In the present study, it was demonstrated that the torrefaction reactions in a rotary drum pilot reactor (20 kgDS/h) potentially may be operated autothermally by a low level injection of air directly into the reactor for controlled in-situ partial combustion of the released torrefaction gases. Both concurrent and countercurrent gas flow patterns were evaluated for different process temperatures. At higher temperatures (338°C) in countercurrent gas flow mode, steady-state torrefaction was reached without external heat supply. The resulting torrefied biomass had higher heating value, higher carbon content and lower milling energy consumption, compared to non-oxidative torrefied biomass with same mass yield. Condensation of torrefaction gas compounds is a suggested reason.No significant decrease in the combustibility of the torrefaction gas was experienced.  The demonstrated Oxygen Enhanced Torrefaction (OET) mode thus has the potential to improve the torrefaction systems in terms of scale-up performance with reduced investment and operational costs but further validation work is needed to confirm the present findings and also to identify working conditions.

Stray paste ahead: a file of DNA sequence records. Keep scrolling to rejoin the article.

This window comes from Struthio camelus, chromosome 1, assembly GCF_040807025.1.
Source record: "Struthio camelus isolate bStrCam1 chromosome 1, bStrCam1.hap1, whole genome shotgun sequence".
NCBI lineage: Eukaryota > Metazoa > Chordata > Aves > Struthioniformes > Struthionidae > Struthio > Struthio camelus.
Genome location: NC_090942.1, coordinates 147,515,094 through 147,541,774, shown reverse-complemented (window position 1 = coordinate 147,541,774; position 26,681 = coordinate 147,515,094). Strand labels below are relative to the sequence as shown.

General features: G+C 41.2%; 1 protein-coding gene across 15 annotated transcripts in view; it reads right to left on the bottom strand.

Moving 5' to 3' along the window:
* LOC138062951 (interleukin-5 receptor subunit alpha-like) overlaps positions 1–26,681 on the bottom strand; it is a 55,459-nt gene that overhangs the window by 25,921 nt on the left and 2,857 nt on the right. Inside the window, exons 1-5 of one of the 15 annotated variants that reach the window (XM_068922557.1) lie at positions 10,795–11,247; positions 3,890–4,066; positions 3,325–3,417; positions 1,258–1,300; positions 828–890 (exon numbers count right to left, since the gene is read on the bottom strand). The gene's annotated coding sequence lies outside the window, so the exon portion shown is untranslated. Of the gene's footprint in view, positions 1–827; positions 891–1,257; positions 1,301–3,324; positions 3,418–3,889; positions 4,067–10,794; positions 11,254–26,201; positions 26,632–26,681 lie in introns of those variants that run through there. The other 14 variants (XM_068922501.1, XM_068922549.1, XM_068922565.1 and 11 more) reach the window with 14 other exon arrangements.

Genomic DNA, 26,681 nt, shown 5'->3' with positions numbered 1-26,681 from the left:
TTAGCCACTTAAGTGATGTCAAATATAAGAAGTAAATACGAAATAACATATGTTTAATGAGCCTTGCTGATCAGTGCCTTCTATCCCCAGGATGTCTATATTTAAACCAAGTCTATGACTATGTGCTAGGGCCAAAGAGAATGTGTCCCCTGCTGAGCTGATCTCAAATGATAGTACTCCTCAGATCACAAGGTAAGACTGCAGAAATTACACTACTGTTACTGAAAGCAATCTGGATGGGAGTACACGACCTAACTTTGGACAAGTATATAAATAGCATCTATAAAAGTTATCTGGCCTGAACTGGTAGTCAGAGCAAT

National Category
Chemical Process Engineering
URN: urn:nbn:se:umu:diva-103045OAI: diva2:812236
Available from: 2015-05-18 Created: 2015-05-18 Last updated: 2015-05-19
In thesis
1. From torrefaction to gasification: Pilot scale studies for upgrading of biomass
Open this publication in new window or tab >>From torrefaction to gasification: Pilot scale studies for upgrading of biomass